I think it's nice to be in more of a listening space in the kind of work that I do. I think in primary care, especially for marginalized folks and in HIV medicine, of course there are providers who are very directive or blaming of their patients. I think most of us recognize that that doesn't serve us. So more than in some specialties, in HIV medicine there's less advice that I feel compelled to give. It's easier to just be partnered with a patient in their care.
You were talking about being excited to learn from other doctors at the Partnership. What are some of the things you're hoping to learn by working with them and with your patients?
I just have so much respect for people's experience, for doctors and HIV specialist clinicians who have been doing this for a long time. There's a lot there that's specific to how to manage patients with multidrug-resistant HIV, certain questions about dissecting genome types and interpreting labs, but I think that being in a more academic setting has some advantages.
It's hard to be a young, newly trained and fairly inexperienced HIV provider and be the only one or the most senior person in a clinic, and here that's not the case. There's lots of people I can ask questions of, and it's really collaborative, so it's nice to see these discussions happening all the time.
In terms of working in an academic environment, is that where you've seen yourself going, or was joining the Partnership team kind of a happy accident?
More the latter. I didn't intend to work in an academic clinic, although I see its advantages. I was, and still am in some ways, more driven to community care. This is a happy medium in that way.
And are you from Philadelphia?
I grew up in Tennessee, but I moved to Philly when I was 18 and pretty much have been here since, except for residency. And I went to Jefferson for med school.
So you like living and working in Philly?
I do. I love it here.
And when you're not working, what are some of your hobbies and how do you like to spend your time?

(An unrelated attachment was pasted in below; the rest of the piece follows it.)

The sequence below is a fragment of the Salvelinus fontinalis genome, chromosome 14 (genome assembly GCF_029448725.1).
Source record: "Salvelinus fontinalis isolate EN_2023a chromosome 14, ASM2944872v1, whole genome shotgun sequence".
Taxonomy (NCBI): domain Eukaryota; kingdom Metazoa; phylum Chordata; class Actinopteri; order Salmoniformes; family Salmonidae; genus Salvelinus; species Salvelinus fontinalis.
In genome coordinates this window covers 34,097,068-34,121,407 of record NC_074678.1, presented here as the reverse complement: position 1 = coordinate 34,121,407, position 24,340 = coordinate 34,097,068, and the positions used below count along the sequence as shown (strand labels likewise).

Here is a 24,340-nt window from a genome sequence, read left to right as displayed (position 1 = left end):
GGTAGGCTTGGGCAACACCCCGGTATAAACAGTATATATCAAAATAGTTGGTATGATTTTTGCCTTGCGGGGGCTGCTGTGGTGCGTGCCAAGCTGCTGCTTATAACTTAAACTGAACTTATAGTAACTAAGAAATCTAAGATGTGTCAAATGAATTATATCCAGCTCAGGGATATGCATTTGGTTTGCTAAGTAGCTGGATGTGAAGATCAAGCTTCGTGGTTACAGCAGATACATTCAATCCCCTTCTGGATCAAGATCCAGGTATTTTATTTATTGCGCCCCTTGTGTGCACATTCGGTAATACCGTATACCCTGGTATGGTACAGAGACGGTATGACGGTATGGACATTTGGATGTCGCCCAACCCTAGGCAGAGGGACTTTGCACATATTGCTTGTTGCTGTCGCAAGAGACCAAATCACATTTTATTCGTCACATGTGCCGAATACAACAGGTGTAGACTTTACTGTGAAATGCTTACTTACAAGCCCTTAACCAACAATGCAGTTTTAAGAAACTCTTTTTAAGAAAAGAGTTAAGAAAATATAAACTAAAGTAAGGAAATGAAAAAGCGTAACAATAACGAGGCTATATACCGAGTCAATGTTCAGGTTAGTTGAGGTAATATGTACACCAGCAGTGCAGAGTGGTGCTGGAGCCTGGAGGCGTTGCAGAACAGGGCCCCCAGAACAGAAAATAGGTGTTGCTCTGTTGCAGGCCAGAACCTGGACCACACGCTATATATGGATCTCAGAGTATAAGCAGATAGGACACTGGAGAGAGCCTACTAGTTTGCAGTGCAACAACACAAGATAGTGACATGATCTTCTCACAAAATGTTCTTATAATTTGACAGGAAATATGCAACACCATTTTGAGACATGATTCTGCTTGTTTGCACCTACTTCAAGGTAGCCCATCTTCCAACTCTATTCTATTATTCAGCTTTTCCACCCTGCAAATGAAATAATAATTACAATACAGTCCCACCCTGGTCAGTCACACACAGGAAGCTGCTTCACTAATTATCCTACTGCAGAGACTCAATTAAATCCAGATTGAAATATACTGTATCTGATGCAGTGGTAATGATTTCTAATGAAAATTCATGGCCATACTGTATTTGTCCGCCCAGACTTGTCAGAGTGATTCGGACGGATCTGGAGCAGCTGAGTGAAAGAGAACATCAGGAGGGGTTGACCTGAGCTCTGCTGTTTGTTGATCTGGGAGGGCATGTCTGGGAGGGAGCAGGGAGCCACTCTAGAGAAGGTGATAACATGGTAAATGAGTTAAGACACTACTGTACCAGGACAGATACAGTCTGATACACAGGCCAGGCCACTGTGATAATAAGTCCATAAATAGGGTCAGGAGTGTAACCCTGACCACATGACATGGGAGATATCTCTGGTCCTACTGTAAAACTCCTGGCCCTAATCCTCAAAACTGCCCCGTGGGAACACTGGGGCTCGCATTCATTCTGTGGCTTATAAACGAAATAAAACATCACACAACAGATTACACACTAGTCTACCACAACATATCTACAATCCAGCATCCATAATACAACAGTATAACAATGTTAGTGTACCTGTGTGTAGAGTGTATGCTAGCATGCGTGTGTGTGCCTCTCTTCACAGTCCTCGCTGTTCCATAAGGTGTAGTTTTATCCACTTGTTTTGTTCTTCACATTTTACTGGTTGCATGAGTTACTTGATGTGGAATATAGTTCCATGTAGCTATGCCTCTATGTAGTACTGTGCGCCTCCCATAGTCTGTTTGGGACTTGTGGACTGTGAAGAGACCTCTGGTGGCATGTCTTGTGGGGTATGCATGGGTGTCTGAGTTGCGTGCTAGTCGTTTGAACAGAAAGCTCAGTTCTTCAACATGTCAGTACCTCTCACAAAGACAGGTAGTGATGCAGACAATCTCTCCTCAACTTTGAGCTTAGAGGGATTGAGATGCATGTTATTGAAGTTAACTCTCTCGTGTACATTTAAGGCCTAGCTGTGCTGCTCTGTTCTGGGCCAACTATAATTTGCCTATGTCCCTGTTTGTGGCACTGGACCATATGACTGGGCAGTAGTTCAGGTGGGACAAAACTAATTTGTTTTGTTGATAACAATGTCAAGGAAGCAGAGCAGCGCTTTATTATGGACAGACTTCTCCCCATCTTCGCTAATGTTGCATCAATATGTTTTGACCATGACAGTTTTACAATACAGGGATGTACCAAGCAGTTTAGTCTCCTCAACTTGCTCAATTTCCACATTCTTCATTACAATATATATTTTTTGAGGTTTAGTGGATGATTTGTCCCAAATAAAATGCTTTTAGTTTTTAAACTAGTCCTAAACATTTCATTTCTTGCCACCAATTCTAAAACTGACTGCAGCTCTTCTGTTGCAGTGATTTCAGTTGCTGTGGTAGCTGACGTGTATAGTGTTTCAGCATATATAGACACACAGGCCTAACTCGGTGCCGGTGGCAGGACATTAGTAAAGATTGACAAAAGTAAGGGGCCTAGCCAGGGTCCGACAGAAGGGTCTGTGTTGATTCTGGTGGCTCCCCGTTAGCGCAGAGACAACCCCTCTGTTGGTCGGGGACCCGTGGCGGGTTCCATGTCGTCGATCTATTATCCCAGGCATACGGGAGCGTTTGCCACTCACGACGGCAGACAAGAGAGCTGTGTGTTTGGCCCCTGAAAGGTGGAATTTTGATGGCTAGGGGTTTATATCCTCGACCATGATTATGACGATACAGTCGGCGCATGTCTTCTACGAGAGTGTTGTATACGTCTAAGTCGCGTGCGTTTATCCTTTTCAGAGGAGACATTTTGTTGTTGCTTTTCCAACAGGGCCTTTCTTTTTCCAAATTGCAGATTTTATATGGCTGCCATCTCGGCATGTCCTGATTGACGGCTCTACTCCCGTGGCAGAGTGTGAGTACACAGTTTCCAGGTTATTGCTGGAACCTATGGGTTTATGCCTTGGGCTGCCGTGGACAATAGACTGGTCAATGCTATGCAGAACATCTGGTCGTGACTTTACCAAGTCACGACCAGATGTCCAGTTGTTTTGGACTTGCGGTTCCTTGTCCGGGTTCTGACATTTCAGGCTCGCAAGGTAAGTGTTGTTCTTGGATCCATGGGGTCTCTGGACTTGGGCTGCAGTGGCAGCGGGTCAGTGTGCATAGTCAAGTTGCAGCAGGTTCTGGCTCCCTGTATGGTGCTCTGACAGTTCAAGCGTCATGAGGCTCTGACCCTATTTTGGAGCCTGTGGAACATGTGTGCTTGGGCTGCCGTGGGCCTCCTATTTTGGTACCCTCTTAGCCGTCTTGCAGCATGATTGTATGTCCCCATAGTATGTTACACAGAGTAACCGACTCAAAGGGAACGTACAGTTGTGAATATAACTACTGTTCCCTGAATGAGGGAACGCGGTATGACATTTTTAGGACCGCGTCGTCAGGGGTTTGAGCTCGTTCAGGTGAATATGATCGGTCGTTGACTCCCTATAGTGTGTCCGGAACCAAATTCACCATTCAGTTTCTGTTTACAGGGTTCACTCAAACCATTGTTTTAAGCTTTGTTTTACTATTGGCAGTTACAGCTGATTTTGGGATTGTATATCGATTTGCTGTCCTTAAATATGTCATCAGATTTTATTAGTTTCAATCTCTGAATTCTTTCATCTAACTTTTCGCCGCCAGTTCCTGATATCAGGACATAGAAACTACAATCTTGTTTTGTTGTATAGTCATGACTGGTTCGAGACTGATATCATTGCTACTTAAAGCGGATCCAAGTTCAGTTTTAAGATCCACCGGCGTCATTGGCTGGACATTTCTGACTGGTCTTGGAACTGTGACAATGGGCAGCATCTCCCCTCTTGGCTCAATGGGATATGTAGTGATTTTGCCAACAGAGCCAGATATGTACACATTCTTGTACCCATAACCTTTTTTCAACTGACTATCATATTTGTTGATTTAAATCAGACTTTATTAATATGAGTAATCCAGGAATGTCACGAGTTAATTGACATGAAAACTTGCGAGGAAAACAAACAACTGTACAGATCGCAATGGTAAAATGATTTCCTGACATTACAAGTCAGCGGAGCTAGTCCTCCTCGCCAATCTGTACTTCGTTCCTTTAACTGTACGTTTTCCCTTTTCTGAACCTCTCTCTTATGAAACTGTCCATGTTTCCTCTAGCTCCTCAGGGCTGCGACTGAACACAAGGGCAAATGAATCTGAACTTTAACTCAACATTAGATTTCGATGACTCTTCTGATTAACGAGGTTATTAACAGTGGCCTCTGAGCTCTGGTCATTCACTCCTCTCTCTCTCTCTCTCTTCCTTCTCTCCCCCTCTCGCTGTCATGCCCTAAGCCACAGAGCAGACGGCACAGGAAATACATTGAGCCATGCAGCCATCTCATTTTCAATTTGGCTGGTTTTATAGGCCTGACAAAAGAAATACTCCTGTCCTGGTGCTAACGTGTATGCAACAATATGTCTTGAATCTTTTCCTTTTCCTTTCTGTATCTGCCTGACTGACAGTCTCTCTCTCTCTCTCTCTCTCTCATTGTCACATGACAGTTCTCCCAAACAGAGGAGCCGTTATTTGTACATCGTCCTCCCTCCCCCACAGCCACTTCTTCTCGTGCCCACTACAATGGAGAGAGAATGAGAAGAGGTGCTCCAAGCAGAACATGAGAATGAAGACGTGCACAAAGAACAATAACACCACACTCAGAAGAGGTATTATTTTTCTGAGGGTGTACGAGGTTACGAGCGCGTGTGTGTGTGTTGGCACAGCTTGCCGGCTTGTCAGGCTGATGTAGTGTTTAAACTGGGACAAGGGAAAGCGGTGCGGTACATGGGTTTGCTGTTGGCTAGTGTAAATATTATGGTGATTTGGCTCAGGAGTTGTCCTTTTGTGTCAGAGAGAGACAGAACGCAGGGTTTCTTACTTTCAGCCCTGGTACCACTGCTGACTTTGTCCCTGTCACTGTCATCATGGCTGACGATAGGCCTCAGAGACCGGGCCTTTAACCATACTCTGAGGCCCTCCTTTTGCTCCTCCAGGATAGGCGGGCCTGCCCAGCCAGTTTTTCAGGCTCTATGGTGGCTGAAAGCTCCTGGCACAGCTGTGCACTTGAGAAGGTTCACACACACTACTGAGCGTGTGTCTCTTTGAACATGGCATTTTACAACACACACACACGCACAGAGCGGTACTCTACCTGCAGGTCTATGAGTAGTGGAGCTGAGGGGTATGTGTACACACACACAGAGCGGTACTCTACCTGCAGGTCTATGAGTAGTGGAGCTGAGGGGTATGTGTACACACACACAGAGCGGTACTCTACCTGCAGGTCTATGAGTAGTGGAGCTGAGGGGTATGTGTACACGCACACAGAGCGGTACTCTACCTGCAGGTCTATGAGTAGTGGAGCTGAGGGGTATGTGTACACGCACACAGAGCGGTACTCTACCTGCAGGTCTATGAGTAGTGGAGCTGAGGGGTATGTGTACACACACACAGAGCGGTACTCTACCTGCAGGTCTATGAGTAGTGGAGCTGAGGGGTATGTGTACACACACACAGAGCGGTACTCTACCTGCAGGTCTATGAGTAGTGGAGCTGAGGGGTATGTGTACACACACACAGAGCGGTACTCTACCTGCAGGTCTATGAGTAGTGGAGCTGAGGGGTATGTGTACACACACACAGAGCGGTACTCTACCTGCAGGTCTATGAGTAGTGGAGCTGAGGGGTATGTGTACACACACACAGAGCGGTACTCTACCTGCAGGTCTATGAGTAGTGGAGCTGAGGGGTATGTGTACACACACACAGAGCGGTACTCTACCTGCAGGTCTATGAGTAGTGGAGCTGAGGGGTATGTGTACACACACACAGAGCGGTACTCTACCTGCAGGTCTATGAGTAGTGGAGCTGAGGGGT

That's harder to answer now. Right now, I spend a lot of time reading and working on my house, and I'm still connected to anti-prison organizing in Philly. The way that I'm connected to it is a couple of organizations that offer prisoner support by direct communication with folks, mostly letters. And it's a lot of folks who have loved ones who are inside, so it's this inside-outside collaboration for prisoner support, but with a sort of prison abolition lens to it. So those conversations — I think those things take up the most of my time.
Do you think your interest in activism and your interest in medicine come from the same place?
That's hard to say. Probably, because a lot of our motivations are grounded in the same part of ourselves, but I feel mixed about it sometimes in terms of the ways that I participate in a system where we understand — the medical systems that we are complicit in can be pretty oppressive to people. But also I think there's an advantage to being a politically active person who's working in medicine and gets to have these personal relationships with people.
For doctors who are becoming aware of problems with the system or who want to be more aware of problems with the system, do you have advice for learning more about that and implementing what you learn into your worldview and your practice?
I wish I had better advice. I think that there's so many resources that we can learn from. There are a lot of seminal books that folks can read and — it's hard to direct people in a particular direction, but stuff from Angela Davis or some of the broader disability activism writing ... I was recently watching this video of Stacy Millburn, who had a lot to say with regard to disability activism.
I think we have a lot to learn from folks who have particularly experienced racism and fatphobia and anti-disabled sentiments from doctors in particular. There's so much writing about people's experience of the medical system that we directly participate in.